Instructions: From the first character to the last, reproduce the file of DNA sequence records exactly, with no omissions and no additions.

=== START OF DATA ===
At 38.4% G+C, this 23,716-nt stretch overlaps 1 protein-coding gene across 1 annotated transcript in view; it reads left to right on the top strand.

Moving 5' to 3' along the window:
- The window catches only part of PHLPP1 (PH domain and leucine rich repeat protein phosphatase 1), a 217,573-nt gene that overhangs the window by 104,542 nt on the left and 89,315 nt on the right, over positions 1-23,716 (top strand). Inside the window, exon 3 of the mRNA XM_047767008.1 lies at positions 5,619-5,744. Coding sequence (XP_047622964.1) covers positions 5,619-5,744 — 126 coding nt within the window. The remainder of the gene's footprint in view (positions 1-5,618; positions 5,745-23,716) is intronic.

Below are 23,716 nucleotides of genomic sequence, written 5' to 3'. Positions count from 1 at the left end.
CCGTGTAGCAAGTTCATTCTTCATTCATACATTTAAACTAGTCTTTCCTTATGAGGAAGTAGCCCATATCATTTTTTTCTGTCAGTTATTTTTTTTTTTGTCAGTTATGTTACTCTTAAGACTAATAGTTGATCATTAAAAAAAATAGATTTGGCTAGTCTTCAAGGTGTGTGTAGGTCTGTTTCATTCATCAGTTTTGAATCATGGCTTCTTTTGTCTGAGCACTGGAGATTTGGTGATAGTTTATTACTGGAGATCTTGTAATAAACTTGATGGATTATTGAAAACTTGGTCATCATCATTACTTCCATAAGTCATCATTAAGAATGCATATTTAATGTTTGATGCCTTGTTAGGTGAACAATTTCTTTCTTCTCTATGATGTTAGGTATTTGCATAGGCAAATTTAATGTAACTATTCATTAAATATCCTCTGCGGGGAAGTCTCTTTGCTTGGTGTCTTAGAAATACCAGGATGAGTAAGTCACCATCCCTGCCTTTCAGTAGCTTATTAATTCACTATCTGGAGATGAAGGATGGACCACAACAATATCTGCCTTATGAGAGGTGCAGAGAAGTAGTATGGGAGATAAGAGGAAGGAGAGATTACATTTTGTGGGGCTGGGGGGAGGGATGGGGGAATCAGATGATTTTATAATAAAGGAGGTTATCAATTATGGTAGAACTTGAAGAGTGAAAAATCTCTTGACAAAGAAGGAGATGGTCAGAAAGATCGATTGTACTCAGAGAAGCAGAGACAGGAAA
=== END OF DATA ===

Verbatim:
At 38.4% G+C, this 23,716-nt stretch overlaps 1 protein-coding gene across 1 annotated transcript in view; it reads left to right on the top strand.

Moving 5' to 3' along the window:
- The window catches only part of PHLPP1 (PH domain and leucine rich repeat protein phosphatase 1), a 217,573-nt gene that overhangs the window by 104,542 nt on the left and 89,315 nt on the right, over positions 1-23,716 (top strand). Inside the window, exon 3 of the mRNA XM_047767008.1 lies at positions 5,619-5,744. Coding sequence (XP_047622964.1) covers positions 5,619-5,744 — 126 coding nt within the window. The remainder of the gene's footprint in view (positions 1-5,618; positions 5,745-23,716) is intronic.

Below are 23,716 nucleotides of genomic sequence, written 5' to 3'. Positions count from 1 at the left end.
CCGTGTAGCAAGTTCATTCTTCATTCATACATTTAAACTAGTCTTTCCTTATGAGGAAGTAGCCCATATCATTTTTTTCTGTCAGTTATTTTTTTTTTTGTCAGTTATGTTACTCTTAAGACTAATAGTTGATCATTAAAAAAAATAGATTTGGCTAGTCTTCAAGGTGTGTGTAGGTCTGTTTCATTCATCAGTTTTGAATCATGGCTTCTTTTGTCTGAGCACTGGAGATTTGGTGATAGTTTATTACTGGAGATCTTGTAATAAACTTGATGGATTATTGAAAACTTGGTCATCATCATTACTTCCATAAGTCATCATTAAGAATGCATATTTAATGTTTGATGCCTTGTTAGGTGAACAATTTCTTTCTTCTCTATGATGTTAGGTATTTGCATAGGCAAATTTAATGTAACTATTCATTAAATATCCTCTGCGGGGAAGTCTCTTTGCTTGGTGTCTTAGAAATACCAGGATGAGTAAGTCACCATCCCTGCCTTTCAGTAGCTTATTAATTCACTATCTGGAGATGAAGGATGGACCACAACAATATCTGCCTTATGAGAGGTGCAGAGAAGTAGTATGGGAGATAAGAGGAAGGAGAGATTACATTTTGTGGGGCTGGGGGGAGGGATGGGGGAATCAGATGATTTTATAATAAAGGAGGTTATCAATTATGGTAGAACTTGAAGAGTGAAAAATCTCTTGACAAAGAAGGAGATGGTCAGAAAGATCGATTGTACTCAGAGAAGCAGAGACAGGAAA